Last Legal Fox Hunt?
The Duke of Buccleuch's Hunt in the Ettrick Valley in the Scottish Borders mounted this week what may be the last legal fox hunt in Scotland with dogs. They have been chasing and killing foxes in the Hunt for 176 years. But the Scottish Parliament passed a law recently which banned the hunting and killing of foxes by this means, despite protests by country people who claim that their way of life is being challenged by townspeople who are ignorant and prejudiced. The hunting season has now ended, but it is expected that there will be legal challenges later this year when the hunting season would have re-started if the legislation had not been enacted.
Irn-Bru's Profits Lose Fizz
AG Barr, the makers of Irn-Bru, the biggest-selling fizzy drink in Scotland, increased its sales in England by 22%, compared with a growth in the market of only 3%. But competition from cheap imports and the strong pound forced the company to narrow its margins, resulting in a fall in pre-tax profits of 23%, despite the increase in turnover.
Expensive Car Ferry
£7.8 million of public money has been invested in creating a new terminal, pier and causeway to allow the Caledonian MacBrayne car ferry MV Loch Ness to berth on the island of Eigg. But the islanders have secured a special traffic order to ensure that only cars belonging to residents can use the ferry. With only 30 cars on the island's single-track roads, that's £260,000 for every car. Previously, islanders had to import their cars by specially hired landing craft. But they do not want the tranquillity of the island spoiled by tourists bringing in their cars, hence the restriction.
Marriage Makes a Comeback
Figures published by the Office of National Statistics show that the number of marriages went up in the UK last year, the first rise for eight years. But church ceremonies are still in decline with 60% of couples choosing a civil wedding (compared with less than 50% ten years ago). Those who were married by a minister were more likely to choose venues such as hotels and stately homes, rather than a church. And couples are waiting longer before tying the knot - the average age for a bridegroom is now 35 and 32 for a bride.
Holy Row Over PC Hymns
The Church of Scotland is planning to replace traditional hymns such as "Jerusalem" and "God Rest Ye merry Gentlemen" with modern works dealing with social issues such as unemployment, violence against women and environmental damage. A draft of a new hymn book is to be presented to the church's General Assembly in May. It includes a new hymn "Pray for a World" which includes the lines "..pray for a world where all have a voice and none will batter, rape, abuse." Not quite the same as "a green and pleasant land."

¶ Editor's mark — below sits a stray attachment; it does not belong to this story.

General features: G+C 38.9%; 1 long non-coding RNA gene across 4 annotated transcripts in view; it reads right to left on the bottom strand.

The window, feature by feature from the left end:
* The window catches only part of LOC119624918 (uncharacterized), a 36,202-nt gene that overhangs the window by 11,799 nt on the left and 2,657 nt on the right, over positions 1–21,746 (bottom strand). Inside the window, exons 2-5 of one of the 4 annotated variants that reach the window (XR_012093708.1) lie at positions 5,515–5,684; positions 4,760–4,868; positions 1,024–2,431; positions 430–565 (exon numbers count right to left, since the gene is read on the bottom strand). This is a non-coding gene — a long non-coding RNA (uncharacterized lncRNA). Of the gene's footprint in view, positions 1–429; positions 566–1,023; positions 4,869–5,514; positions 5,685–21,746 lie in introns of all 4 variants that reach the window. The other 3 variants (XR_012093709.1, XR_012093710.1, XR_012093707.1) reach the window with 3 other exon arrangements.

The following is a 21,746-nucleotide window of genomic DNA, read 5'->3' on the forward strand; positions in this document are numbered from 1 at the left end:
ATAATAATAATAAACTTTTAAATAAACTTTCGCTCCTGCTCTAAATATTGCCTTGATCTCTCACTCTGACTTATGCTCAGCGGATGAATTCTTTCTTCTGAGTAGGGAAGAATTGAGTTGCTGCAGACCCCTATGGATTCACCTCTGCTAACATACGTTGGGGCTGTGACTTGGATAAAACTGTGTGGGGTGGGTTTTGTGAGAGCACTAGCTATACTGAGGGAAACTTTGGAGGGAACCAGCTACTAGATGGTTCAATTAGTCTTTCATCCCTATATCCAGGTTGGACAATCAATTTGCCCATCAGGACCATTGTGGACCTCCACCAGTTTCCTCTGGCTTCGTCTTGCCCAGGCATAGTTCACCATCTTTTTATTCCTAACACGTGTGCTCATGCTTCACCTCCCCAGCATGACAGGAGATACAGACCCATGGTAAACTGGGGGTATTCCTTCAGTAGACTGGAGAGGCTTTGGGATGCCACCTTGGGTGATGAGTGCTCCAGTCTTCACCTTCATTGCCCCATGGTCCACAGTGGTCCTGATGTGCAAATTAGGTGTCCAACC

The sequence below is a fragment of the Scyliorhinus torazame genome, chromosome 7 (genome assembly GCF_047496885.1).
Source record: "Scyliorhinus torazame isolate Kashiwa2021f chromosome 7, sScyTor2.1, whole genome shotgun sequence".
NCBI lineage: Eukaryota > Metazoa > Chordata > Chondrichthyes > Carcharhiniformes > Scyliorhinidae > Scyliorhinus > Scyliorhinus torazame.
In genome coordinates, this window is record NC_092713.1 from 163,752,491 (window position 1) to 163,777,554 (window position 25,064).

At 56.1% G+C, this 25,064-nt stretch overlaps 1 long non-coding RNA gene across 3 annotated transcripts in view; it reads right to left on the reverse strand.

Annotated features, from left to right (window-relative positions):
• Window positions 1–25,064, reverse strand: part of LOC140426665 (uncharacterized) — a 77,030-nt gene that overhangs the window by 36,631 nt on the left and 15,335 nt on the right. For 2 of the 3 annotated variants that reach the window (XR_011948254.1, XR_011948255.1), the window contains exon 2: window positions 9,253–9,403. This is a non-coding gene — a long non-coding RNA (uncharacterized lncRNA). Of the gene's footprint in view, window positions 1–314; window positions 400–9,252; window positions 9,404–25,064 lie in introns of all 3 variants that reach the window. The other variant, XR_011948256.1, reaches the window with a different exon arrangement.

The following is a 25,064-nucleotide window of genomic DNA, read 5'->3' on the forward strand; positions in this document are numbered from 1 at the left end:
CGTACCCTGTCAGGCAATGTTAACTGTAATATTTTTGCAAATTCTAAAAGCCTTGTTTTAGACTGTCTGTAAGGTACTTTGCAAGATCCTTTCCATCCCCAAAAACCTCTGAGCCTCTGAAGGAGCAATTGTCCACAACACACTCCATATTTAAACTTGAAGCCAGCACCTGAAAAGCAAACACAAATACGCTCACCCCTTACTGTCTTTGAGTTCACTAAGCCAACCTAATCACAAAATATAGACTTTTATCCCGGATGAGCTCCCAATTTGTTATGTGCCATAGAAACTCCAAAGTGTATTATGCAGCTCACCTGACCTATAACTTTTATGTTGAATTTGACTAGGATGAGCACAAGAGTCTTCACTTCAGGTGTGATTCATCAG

Seals Win Another Round
The battle by gamekeepers to persuade a group of seals to leave an island near the mouth of the Thurso river in the far north of Scotland is still being won by the seals. Various attempts, including wire netting and gaudy scarecrows have failed and the latest idea - to use a model killer whale - has been abandoned. The International Animal Rescue organisation has a glass-fibre dummy of the whale but they pointed out that the young seals would probably never have been hunted by a killer whale and so would not be alarmed by it. Another idea - to play the sounds of whales hunting - might have worked but it would also have scared away the salmon which the gamekeepers want to encourage to swim up the river. Physically moving them to another location would probably not work as they would very likely just swim back. Suggestions that the gamekeepers would cull the seals have been vehemently denied by Thurso Fisheries who own the fishing rights on the river. Meanwhile, the seals seem to be enjoying the fish in the river - and the attention of the media and passers-by.
Weather in Scotland This Week
After a cool and cloudy weekend, temperatures and sunshine produced the first real spring weather. On Tuesday and Friday, Glasgow had over 11 hours of sunshine. On Thursday, temperatures reached 16C (61F) in Aberdeen, which rivalled the weather in the Costa del Sol (though the Spanish resort had reached over 30C (86F) a few days earlier). There was very little rain this week and although this weekend is forecast to be a bit cooler and cloudier, tourist attractions are gearing themselves up for a busy Easter Holiday weekend. With "British Summer Time" and the clocks springing forward one hour, there will be more useful daylight hours from now on. Many tourist attractions close down over the winter or operate reduced hours and 1 April is the watershed for most of these.
This week's illustration of current flowers in Scotland is of a magnolia beginning to open out in the grounds of Pollok House in Glasgow.